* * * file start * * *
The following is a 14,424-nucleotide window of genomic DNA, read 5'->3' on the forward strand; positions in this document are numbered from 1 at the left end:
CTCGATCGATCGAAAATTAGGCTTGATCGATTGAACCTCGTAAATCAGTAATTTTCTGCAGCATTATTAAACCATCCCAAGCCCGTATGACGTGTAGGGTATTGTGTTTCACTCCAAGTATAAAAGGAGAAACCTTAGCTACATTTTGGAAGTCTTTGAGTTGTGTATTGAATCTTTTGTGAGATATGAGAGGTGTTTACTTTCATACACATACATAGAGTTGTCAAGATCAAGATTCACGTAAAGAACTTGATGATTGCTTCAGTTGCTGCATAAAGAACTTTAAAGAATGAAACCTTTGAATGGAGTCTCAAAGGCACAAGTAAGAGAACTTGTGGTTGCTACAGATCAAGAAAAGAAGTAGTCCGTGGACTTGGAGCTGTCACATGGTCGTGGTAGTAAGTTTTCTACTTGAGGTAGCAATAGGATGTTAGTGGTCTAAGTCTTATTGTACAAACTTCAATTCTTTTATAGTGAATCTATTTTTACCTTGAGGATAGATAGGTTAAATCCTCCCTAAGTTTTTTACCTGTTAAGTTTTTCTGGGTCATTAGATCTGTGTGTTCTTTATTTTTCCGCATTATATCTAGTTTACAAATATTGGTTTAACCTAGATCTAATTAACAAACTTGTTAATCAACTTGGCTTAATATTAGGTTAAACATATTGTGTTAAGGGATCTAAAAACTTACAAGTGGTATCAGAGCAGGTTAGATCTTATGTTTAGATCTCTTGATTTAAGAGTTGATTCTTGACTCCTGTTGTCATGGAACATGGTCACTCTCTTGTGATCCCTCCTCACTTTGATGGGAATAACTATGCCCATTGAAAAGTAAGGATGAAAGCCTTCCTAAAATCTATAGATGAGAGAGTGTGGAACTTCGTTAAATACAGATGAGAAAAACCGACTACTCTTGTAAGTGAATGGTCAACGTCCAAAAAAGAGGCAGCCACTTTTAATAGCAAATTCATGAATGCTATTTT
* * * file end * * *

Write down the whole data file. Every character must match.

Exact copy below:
The following is a 14,424-nucleotide window of genomic DNA, read 5'->3' on the forward strand; positions in this document are numbered from 1 at the left end:
CTCGATCGATCGAAAATTAGGCTTGATCGATTGAACCTCGTAAATCAGTAATTTTCTGCAGCATTATTAAACCATCCCAAGCCCGTATGACGTGTAGGGTATTGTGTTTCACTCCAAGTATAAAAGGAGAAACCTTAGCTACATTTTGGAAGTCTTTGAGTTGTGTATTGAATCTTTTGTGAGATATGAGAGGTGTTTACTTTCATACACATACATAGAGTTGTCAAGATCAAGATTCACGTAAAGAACTTGATGATTGCTTCAGTTGCTGCATAAAGAACTTTAAAGAATGAAACCTTTGAATGGAGTCTCAAAGGCACAAGTAAGAGAACTTGTGGTTGCTACAGATCAAGAAAAGAAGTAGTCCGTGGACTTGGAGCTGTCACATGGTCGTGGTAGTAAGTTTTCTACTTGAGGTAGCAATAGGATGTTAGTGGTCTAAGTCTTATTGTACAAACTTCAATTCTTTTATAGTGAATCTATTTTTACCTTGAGGATAGATAGGTTAAATCCTCCCTAAGTTTTTTACCTGTTAAGTTTTTCTGGGTCATTAGATCTGTGTGTTCTTTATTTTTCCGCATTATATCTAGTTTACAAATATTGGTTTAACCTAGATCTAATTAACAAACTTGTTAATCAACTTGGCTTAATATTAGGTTAAACATATTGTGTTAAGGGATCTAAAAACTTACAAGTGGTATCAGAGCAGGTTAGATCTTATGTTTAGATCTCTTGATTTAAGAGTTGATTCTTGACTCCTGTTGTCATGGAACATGGTCACTCTCTTGTGATCCCTCCTCACTTTGATGGGAATAACTATGCCCATTGAAAAGTAAGGATGAAAGCCTTCCTAAAATCTATAGATGAGAGAGTGTGGAACTTCGTTAAATACAGATGAGAAAAACCGACTACTCTTGTAAGTGAATGGTCAACGTCCAAAAAAGAGGCAGCCACTTTTAATAGCAAATTCATGAATGCTATTTT